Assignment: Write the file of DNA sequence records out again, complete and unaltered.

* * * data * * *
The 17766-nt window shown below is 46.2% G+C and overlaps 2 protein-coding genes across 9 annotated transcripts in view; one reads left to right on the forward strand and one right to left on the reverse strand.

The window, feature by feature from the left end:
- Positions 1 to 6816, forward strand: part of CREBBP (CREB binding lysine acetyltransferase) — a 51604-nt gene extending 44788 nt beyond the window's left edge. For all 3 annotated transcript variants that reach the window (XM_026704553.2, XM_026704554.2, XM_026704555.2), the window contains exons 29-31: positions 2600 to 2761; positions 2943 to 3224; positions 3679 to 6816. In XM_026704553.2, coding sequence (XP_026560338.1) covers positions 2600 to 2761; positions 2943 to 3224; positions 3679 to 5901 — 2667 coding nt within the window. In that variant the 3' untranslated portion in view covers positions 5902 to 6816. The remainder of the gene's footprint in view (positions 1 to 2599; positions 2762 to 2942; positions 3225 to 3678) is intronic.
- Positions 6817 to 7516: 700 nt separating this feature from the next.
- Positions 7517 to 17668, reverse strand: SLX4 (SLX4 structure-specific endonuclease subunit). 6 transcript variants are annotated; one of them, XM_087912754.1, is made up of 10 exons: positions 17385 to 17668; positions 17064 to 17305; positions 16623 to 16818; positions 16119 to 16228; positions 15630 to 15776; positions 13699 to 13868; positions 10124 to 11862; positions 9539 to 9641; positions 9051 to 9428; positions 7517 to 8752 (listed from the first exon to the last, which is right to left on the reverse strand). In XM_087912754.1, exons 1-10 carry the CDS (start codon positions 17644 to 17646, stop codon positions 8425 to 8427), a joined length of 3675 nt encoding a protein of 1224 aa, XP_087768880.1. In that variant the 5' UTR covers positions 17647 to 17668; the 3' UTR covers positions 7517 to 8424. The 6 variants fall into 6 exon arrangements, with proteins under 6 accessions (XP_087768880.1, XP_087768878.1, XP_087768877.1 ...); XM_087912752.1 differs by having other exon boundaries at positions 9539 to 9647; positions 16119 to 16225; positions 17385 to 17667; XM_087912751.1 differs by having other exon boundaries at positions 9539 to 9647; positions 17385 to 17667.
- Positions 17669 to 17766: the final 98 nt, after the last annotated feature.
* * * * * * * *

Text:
The 17766-nt window shown below is 46.2% G+C and overlaps 2 protein-coding genes across 9 annotated transcripts in view; one reads left to right on the forward strand and one right to left on the reverse strand.

The window, feature by feature from the left end:
- Positions 1 to 6816, forward strand: part of CREBBP (CREB binding lysine acetyltransferase) — a 51604-nt gene extending 44788 nt beyond the window's left edge. For all 3 annotated transcript variants that reach the window (XM_026704553.2, XM_026704554.2, XM_026704555.2), the window contains exons 29-31: positions 2600 to 2761; positions 2943 to 3224; positions 3679 to 6816. In XM_026704553.2, coding sequence (XP_026560338.1) covers positions 2600 to 2761; positions 2943 to 3224; positions 3679 to 5901 — 2667 coding nt within the window. In that variant the 3' untranslated portion in view covers positions 5902 to 6816. The remainder of the gene's footprint in view (positions 1 to 2599; positions 2762 to 2942; positions 3225 to 3678) is intronic.
- Positions 6817 to 7516: 700 nt separating this feature from the next.
- Positions 7517 to 17668, reverse strand: SLX4 (SLX4 structure-specific endonuclease subunit). 6 transcript variants are annotated; one of them, XM_087912754.1, is made up of 10 exons: positions 17385 to 17668; positions 17064 to 17305; positions 16623 to 16818; positions 16119 to 16228; positions 15630 to 15776; positions 13699 to 13868; positions 10124 to 11862; positions 9539 to 9641; positions 9051 to 9428; positions 7517 to 8752 (listed from the first exon to the last, which is right to left on the reverse strand). In XM_087912754.1, exons 1-10 carry the CDS (start codon positions 17644 to 17646, stop codon positions 8425 to 8427), a joined length of 3675 nt encoding a protein of 1224 aa, XP_087768880.1. In that variant the 5' UTR covers positions 17647 to 17668; the 3' UTR covers positions 7517 to 8424. The 6 variants fall into 6 exon arrangements, with proteins under 6 accessions (XP_087768880.1, XP_087768878.1, XP_087768877.1 ...); XM_087912752.1 differs by having other exon boundaries at positions 9539 to 9647; positions 16119 to 16225; positions 17385 to 17667; XM_087912751.1 differs by having other exon boundaries at positions 9539 to 9647; positions 17385 to 17667.
- Positions 17669 to 17766: the final 98 nt, after the last annotated feature.